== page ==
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New Exhibits On View At Crocker Art Museum
Visitors are being welcomed back to the Crocker Art Museum in Sacramento, open Thursday through Sunday and offering free admission on Sundays through May 30. Photo Contributed

The Crocker Art Museum in Sacramento is once again open to the public. The museum is at 216 O St., Sacramento.

“We are eager to welcome the community back to the Crocker for new joyful, thought-provoking, and engaging art experiences. I believe now more than ever that art has an enduring ability to bring comfort, respite, joy, and a deeper understanding of ourselves and one another,” said Lial A. Jones, the Museum’s Mort and Marcy Friedman Director & CEO.

The Museum will be open four days a week, Thursday through Sunday, from 10 a.m. to 5 p.m. To help ensure health and comfort, entry will be by timed ticket. Tickets are available at or by calling 916-808-1184.

Each Sunday, now through May 30, will be observed as Welcome Back Sundays with free admission, sponsored by Western Health Advantage. Reservations are required.

The Museum also has four new exhibitions on view.

• Legends from Los Angeles: Betye, Lezley, and Alison Saar in the Crocker Collection (through Aug. 15).

The exhibition explores transformation, empowerment, and the reuse of historical objects which characterize Betye Saar’s work as well as her two daughters, Lezley Saar and Alison Saar. Each artist has a distinct style and works in different media, yet they are concerned with similar subject matter: race, grief, disaster, mythology, hope, and family.

• Country, City, and Sea: Dutch Romantic and Hague School Paintings from the Beekhuis Gift, (through May 2).

An exhibition featuring the unique towns, landscape, and shoreline of the Netherlands, which have inspired artists for centuries. Dutch artists including Jacob Maris, Hendrik Mesdag, and Jozef Israels, all admired by Vincent Van Gough, are just a few of the featured 19th century artists in the exhibition who were inspired by the by the techniques and subjects of the Dutch Golden Age, giving way in the 1860s to a direct, tonal style that was nature-based and favored by the Hague School.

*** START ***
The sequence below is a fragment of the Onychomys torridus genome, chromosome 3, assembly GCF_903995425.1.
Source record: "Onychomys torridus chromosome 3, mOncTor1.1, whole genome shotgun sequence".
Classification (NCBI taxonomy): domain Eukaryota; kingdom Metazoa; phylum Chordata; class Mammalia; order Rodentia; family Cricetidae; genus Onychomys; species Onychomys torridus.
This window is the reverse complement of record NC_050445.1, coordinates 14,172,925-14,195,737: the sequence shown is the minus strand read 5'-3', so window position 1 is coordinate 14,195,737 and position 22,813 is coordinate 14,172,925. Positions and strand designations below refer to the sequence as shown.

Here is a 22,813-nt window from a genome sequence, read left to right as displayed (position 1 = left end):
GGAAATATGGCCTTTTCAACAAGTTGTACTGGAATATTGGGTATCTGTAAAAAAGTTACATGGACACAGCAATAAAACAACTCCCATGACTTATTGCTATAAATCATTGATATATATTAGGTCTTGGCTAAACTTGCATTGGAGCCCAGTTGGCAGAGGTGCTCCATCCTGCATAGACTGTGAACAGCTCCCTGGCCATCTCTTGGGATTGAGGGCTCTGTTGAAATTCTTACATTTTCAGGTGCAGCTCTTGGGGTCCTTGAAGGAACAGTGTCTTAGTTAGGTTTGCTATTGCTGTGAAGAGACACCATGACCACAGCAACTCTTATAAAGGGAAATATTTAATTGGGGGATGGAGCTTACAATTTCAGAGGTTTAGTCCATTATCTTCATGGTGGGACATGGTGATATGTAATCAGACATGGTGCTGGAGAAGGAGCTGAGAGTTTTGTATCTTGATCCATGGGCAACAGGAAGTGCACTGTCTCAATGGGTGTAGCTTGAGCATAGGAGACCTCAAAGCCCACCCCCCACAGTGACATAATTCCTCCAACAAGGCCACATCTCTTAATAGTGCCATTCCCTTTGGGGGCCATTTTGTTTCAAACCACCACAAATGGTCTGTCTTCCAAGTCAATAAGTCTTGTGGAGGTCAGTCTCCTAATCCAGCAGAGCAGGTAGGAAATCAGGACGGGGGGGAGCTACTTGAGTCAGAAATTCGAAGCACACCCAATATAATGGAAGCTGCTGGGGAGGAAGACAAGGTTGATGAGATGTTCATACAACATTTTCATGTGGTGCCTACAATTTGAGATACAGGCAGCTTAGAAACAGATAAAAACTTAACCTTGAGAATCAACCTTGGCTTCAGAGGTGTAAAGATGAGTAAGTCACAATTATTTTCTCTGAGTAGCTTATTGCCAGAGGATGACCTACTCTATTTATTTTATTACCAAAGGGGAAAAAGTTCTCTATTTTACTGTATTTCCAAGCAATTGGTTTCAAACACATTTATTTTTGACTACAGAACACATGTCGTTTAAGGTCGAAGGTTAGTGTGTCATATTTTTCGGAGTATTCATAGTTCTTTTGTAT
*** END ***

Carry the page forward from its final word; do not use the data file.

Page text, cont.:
• Spirit Lines: Helen Hardin Etchings with works by her mother Pablita Velarde, and daughter, Margarete Bagshaw (through May 16).

This exhibition examines the artworks of Helen Hardin, a trailblazer for Native American women artists wishing to break free from tradition. Accompanied by the work of her mother, Pablita Velarde, who also departed from convention (pottery-making) to paint narratives of pueblo life, and her daughter Margarete Bagshaw whose vibrant, abstract paintings feature Native American iconography and push beyond the limits of previous generations to create art recognizably her own.

• The Edge of Elegance: Porcelains by Elsa Rady (through Nov. 1).

An introduction to Rady and a focused look at the evolution of her work, exploring her transition from creating functional objects to the elegant, nonfunctional pieces she is best known for today. Rady’s insistence on the refinement of color, shape, and surface pushes the boundaries of what is craft and what is sculpture, which in turn has made her porcelains icons of design.